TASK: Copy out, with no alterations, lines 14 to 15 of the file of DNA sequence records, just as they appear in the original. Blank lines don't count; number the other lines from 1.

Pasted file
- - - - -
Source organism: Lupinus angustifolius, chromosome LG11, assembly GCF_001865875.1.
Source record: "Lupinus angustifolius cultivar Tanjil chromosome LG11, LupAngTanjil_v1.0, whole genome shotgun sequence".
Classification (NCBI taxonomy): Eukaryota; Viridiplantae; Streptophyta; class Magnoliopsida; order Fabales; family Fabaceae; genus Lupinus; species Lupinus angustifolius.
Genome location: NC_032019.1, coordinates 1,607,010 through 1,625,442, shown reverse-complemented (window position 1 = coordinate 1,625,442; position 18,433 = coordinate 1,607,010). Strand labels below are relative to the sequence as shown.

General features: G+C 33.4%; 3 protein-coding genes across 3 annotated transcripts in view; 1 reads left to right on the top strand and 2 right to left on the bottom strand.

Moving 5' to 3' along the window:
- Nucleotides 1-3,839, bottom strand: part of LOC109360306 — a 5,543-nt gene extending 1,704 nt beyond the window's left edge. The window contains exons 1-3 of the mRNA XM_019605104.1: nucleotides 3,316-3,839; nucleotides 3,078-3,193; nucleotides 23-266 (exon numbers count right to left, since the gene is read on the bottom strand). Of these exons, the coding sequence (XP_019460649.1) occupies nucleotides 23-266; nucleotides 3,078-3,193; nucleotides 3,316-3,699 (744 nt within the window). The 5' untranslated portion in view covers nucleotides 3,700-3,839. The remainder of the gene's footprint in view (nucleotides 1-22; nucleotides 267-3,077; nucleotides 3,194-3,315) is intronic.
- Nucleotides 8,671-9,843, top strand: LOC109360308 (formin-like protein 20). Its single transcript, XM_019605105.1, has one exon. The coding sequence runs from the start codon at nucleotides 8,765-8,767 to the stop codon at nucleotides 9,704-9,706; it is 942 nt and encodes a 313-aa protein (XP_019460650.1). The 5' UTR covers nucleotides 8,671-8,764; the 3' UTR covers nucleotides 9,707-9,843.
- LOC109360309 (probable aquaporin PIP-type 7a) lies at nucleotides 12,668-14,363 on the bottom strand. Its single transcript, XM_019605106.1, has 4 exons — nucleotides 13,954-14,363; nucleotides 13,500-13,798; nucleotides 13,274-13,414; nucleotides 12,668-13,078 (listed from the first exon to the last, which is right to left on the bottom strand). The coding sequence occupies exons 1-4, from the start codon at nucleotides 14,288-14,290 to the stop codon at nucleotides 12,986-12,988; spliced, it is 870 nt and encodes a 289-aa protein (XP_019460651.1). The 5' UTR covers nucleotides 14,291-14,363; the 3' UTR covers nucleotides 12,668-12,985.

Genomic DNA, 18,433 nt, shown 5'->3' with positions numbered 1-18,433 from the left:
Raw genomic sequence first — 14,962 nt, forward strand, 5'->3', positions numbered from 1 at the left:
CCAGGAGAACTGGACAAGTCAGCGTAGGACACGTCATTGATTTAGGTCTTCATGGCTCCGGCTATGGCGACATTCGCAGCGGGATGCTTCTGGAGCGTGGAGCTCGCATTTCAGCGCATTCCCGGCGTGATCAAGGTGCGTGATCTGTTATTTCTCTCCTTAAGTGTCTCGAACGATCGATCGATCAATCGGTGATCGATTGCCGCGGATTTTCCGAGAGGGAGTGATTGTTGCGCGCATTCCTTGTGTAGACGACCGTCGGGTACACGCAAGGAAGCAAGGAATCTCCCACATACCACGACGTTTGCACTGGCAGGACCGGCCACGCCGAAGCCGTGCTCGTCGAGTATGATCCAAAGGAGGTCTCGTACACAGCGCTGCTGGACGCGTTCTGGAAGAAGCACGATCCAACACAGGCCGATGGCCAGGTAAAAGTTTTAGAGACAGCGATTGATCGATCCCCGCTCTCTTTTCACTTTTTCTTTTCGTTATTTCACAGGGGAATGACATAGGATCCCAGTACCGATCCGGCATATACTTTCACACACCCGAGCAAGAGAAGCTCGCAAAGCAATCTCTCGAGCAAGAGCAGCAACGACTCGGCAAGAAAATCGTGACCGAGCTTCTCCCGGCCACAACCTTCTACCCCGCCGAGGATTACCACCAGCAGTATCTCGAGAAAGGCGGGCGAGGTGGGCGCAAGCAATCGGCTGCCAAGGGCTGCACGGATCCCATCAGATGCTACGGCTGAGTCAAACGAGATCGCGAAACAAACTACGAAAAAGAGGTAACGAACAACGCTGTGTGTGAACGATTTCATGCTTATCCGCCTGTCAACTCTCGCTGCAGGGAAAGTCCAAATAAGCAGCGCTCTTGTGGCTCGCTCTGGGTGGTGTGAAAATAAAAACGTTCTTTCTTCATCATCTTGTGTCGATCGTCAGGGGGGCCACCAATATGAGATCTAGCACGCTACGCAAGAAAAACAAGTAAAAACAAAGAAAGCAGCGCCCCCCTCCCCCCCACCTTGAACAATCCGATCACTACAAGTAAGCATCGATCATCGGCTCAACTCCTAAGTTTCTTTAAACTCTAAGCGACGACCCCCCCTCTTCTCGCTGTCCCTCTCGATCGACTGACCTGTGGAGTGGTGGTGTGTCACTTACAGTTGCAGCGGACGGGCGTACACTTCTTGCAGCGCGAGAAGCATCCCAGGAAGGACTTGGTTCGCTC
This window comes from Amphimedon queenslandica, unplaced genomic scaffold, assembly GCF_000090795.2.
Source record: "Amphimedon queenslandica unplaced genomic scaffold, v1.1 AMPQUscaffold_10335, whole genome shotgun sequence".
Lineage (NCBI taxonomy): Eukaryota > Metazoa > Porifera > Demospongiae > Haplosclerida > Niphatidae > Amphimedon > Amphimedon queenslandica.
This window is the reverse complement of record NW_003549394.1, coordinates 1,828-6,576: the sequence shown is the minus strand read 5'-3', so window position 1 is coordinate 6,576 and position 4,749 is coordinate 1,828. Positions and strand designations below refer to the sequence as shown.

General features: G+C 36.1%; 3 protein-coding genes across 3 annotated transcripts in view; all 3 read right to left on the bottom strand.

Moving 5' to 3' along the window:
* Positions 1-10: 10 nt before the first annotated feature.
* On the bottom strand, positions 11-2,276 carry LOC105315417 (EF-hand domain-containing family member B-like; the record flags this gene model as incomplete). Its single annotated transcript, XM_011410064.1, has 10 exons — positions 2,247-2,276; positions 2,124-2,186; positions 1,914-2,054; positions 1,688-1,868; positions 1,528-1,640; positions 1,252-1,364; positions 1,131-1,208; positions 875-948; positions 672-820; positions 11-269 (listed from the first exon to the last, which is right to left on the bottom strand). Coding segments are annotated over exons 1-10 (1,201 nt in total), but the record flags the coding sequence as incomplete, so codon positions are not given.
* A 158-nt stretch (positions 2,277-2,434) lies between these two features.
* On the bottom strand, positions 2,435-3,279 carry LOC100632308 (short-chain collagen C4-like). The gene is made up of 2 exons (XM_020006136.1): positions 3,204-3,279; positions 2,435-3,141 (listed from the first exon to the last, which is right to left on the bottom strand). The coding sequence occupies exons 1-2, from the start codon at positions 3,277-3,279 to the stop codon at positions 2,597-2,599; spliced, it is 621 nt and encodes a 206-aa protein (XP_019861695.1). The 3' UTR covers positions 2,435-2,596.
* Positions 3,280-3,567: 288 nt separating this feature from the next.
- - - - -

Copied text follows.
Source record: "Amphimedon queenslandica unplaced genomic scaffold, v1.1 AMPQUscaffold_10335, whole genome shotgun sequence".
Lineage (NCBI taxonomy): Eukaryota > Metazoa > Porifera > Demospongiae > Haplosclerida > Niphatidae > Amphimedon > Amphimedon queenslandica.